Tag Archives: Arts

WEB FOCUS – Many Many Women – About

Here is a fantastic index of innovative composers, improvisers, and sonic artists which if you fulfil the criteria as an artist you can request to be added. Follow the About link –

The focus of this index is on women in experimental/avant garde music: contemporary classical/post-classic composition, free improvisation and avant jazz, electronic/ electroacoustic music, sound art, sound installations, radio art, sound poetry, etc. A few of these artists may also work within relatively mainstream forms, but they are included here because of their other work that is more challenging (example: Yoko Ono)

Source: About

REVIEW REBLOG – Various Artists ~ Pod Tune

This is a pure ambient joy and wonderful collection of tracks that I can’t fail to make my Todays Discovery, including Christina Vantzou and Mia Hsieh to name a couple of artists.
Courtesy to A Closer Listen for the review.

a closer listen

4 POD TUNE Cover ArtBefore podcasts, there were pod tunes ~ long, intricate songs flowing from underwater behemoth to underwater behemoth.  These dynamic vocalizations carried stories of other pods in other oceans.  Together, the humpback whales would learn these new songs, sometimes hours long, and share them with those they met.  Even with dwindling populations, they continue this practice to the present day.

A humpback whale’s ability to memorize music is unsurpassed, and yet each rendition is different: a nuance here, an inflection there.  It’s easy to project our emotions upon the whales, hearing plaintive cries in the drawn-out lower registers and joy in the higher tones.  Yet their true depth of meaning lies beyond us.  Whalesong provides a window into something ultimately unfathomable: the life of the earth’s largest creatures, connected by ancestry and geographic expanse.

Humans have been fascinated by whales for years, although the earliest fascinations had more to do with…

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ARTICLE REBLOG – A Conversation With Themselves: On Clayton Cubitt’s Hysterical Literature

Part two of the Sounding Out series on Hysterical Sound. This is a really interesting piece and raises important questions…read on

Sounding Out!

Hysterical Sound3Welcome to our second installment of Hysterical Sound. Last week I discussed silence and hysteria in relation to Sam Taylor-Johnson’s silent film Hysteria, suggesting that the hysteric’s vocalizations go unheard because we have tuned them out. In upcoming weeks Veronica Fitzpatrickwill explore how the soundtrack of The Texas Chainsaw Massacre can be considered hysterical in its rejection of language and meaning and John Corbett, Terri Kapsalis and Danny Thompson share an excerpt from their performance of The Hysterical Alphabet.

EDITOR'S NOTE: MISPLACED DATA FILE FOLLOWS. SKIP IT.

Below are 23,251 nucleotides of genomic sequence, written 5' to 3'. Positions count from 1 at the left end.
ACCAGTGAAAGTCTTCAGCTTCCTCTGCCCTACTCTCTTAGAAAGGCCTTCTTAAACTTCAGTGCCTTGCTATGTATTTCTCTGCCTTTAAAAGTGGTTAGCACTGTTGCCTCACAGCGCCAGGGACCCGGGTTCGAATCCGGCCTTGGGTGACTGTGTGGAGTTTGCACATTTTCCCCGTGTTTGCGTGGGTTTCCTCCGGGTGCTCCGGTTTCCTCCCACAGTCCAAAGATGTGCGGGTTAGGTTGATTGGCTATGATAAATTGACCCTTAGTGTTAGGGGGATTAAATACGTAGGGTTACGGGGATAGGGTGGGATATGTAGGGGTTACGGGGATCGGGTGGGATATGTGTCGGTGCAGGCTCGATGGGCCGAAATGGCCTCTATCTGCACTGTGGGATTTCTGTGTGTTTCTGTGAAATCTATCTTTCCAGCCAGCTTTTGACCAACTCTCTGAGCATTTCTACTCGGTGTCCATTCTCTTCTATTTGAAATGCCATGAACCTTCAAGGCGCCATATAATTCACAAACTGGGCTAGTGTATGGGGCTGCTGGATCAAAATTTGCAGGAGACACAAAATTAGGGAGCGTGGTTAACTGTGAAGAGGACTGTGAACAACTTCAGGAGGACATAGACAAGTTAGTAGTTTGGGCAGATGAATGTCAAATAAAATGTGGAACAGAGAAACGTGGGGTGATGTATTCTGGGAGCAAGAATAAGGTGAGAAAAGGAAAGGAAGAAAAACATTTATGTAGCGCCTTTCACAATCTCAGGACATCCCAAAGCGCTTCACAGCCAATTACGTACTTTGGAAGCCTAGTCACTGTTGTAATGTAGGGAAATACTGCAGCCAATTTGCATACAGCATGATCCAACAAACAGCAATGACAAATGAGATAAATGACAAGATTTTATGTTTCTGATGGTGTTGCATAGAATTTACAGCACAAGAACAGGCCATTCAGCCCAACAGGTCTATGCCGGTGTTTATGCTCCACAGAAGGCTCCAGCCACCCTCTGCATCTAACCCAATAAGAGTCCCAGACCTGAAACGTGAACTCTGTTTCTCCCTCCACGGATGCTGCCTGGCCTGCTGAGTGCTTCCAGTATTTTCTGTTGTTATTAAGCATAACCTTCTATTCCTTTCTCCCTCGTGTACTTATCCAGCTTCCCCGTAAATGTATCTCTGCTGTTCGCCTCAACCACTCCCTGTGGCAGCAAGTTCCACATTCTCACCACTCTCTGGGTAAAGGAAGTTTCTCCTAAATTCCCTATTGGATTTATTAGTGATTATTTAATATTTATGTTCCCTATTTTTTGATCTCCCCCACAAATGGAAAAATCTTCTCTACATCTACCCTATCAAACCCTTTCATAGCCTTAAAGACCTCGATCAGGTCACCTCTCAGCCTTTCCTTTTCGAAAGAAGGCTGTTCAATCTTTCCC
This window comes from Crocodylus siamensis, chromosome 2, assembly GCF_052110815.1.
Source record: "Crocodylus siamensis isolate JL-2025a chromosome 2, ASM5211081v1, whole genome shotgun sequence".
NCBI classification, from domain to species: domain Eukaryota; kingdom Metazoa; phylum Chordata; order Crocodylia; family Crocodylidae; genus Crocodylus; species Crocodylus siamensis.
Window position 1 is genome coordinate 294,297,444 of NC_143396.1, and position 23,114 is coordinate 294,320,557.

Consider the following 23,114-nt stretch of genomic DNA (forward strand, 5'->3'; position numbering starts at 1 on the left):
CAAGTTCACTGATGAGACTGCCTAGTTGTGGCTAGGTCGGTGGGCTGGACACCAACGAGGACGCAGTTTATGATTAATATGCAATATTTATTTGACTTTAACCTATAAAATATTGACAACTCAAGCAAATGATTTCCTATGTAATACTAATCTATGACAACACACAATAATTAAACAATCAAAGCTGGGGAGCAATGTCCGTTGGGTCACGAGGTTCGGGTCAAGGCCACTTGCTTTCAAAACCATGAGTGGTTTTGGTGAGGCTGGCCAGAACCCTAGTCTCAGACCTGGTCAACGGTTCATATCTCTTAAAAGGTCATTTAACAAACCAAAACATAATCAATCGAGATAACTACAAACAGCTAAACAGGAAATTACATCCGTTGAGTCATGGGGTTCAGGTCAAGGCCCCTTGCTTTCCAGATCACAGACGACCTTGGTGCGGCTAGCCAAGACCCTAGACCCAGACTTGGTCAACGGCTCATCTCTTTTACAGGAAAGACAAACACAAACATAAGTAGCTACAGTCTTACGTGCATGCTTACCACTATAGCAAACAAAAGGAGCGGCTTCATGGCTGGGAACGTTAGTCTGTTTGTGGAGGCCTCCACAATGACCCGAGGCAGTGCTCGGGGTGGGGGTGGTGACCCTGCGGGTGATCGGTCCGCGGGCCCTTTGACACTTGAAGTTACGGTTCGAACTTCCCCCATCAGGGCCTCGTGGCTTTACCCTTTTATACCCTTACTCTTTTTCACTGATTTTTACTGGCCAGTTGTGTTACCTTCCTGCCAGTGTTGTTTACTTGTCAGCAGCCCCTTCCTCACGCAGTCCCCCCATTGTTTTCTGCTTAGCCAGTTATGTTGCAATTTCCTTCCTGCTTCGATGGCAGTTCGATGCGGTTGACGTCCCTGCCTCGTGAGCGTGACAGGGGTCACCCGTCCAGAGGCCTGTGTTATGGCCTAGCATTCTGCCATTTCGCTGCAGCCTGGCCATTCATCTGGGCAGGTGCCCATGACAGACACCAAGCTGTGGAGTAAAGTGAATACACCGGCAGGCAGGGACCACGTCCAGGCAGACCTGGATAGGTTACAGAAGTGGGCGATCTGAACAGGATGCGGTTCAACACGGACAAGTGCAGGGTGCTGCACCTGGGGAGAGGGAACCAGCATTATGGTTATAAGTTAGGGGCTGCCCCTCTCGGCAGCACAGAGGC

Today, Gordon Sullivan, considers the video art series Hysterical Literature in relation to a long history of women’s vocalizations serving as aural fetishes for the pleasure of male listeners. In doing so he troubles the dichotomies raised by the project, dichotomies between masculine visual pleasure and feminine aurality, between language and bliss.

— Guest Editor Karly-Lynne Scott

Each video in filmmaker and photographer Clayton…

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ARTICLE REBLOG – Inequalities in classical music: why do they matter?

Christina Scharff

Interesting piece with a wider application, originally posted on The Sampler.

ARTICLE REBLOG – Resounding Silence: Learning to Hear the Hysteric’s Voice

Some may wonder why I reblog articles like this on Feminatronic, when it is a site about Women Electronic artists but that is precisely the point. Just as I felt that the artists I highlight were not really visible or heard, this article covers the history and underlying theories that have contributed to that perceived invisibility. It fits with the previous post about Alternative Electronic Histories and the aim to readdress the imbalances. Also, if you are interested in sound creation, the silences are also valid.